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First Video Released in Series: People of CERN

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People of CERN: Maci's Story

In this short film we meet Maci and Emma; two sisters whose lives were irrevocably affected by an ependymoma diagnosis 3 years ago. Their story is the first in a series of short films produced by the CERN Foundation with the aim of humanizing the experience of ependymoma by sharing real people's stories and ultimately raising awareness about this rare form of brain and spinal cancer.
Help advance our mission by donating at You can also help by sharing this story with your friends and family.
Maci's Story

Experts analyze data to better serve ependymoma patients and families

Learning to cope with an ependymoma diagnosis and subsequent treatment effects can be overwhelming for patients and families, even with world-renowned physicians at their side.
“As medical providers, we’re focused on the treatments and outcome. We often don’t consider the psychological effect the disease can have on the patient and the parents,” says Eugene Hwang, M.D., a pediatric neuro-oncologist at Children’s National in Washington, D.C., and CERN member.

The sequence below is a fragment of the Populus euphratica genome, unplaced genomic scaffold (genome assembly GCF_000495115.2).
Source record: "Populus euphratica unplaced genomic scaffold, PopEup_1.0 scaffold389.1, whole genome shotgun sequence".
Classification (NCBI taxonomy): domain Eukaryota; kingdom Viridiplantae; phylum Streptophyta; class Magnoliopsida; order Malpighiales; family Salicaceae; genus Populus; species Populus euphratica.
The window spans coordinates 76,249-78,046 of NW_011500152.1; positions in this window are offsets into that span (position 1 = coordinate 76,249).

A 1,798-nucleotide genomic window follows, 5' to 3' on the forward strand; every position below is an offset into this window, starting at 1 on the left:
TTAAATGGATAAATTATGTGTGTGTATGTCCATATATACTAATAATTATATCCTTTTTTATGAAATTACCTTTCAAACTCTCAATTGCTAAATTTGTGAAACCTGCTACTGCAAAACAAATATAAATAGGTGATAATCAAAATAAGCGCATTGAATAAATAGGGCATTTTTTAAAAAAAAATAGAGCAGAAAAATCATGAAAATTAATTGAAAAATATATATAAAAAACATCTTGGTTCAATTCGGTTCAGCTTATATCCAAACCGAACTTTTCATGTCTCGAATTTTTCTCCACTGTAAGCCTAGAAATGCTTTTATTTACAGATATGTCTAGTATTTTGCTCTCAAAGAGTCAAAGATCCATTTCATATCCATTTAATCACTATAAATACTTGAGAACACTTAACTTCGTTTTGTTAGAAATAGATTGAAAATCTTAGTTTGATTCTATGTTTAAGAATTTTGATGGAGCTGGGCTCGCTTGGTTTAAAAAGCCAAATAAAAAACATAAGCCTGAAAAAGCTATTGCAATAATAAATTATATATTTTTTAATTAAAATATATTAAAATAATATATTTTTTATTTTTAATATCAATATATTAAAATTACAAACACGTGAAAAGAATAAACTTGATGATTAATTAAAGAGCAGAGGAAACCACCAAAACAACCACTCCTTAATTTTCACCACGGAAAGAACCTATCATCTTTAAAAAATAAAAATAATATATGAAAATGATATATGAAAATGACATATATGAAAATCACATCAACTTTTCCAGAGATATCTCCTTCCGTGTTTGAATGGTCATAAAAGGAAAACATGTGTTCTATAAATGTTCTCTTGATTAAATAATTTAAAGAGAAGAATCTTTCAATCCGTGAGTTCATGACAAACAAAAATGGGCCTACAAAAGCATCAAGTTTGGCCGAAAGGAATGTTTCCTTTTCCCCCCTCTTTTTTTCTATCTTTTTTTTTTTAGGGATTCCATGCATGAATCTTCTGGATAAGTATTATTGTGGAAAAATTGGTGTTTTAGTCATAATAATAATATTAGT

To gain a greater knowledge of how physicians can be a better resource for ependymoma families during and after treatment, Dr. Hwang and wife, Kristina Hardy, Ph.D., a neuropsychologist at Children’s National, are analyzing data from the Ependymoma Outcomes Project.
The project is an online survey for adult and pediatric ependymoma patients and the parents of pediatric patients. It focuses on quality of life questions to help researchers learn what life is like for people with ependymoma before, during and after treatment. The project is led by CERN member, Terri Armstrong, Ph.D., and is in its fourth year. To date, 280 adults and 79 kids and their parents have participated.
“The CERN Foundation is pioneering an investigational tool that is showing intriguing results,” Dr. Hwang says. In analyzing these results, he cautions that researchers are still limited in what definitive conclusions they can draw, but says the information is telling enough to evolve the perspective of medical providers.
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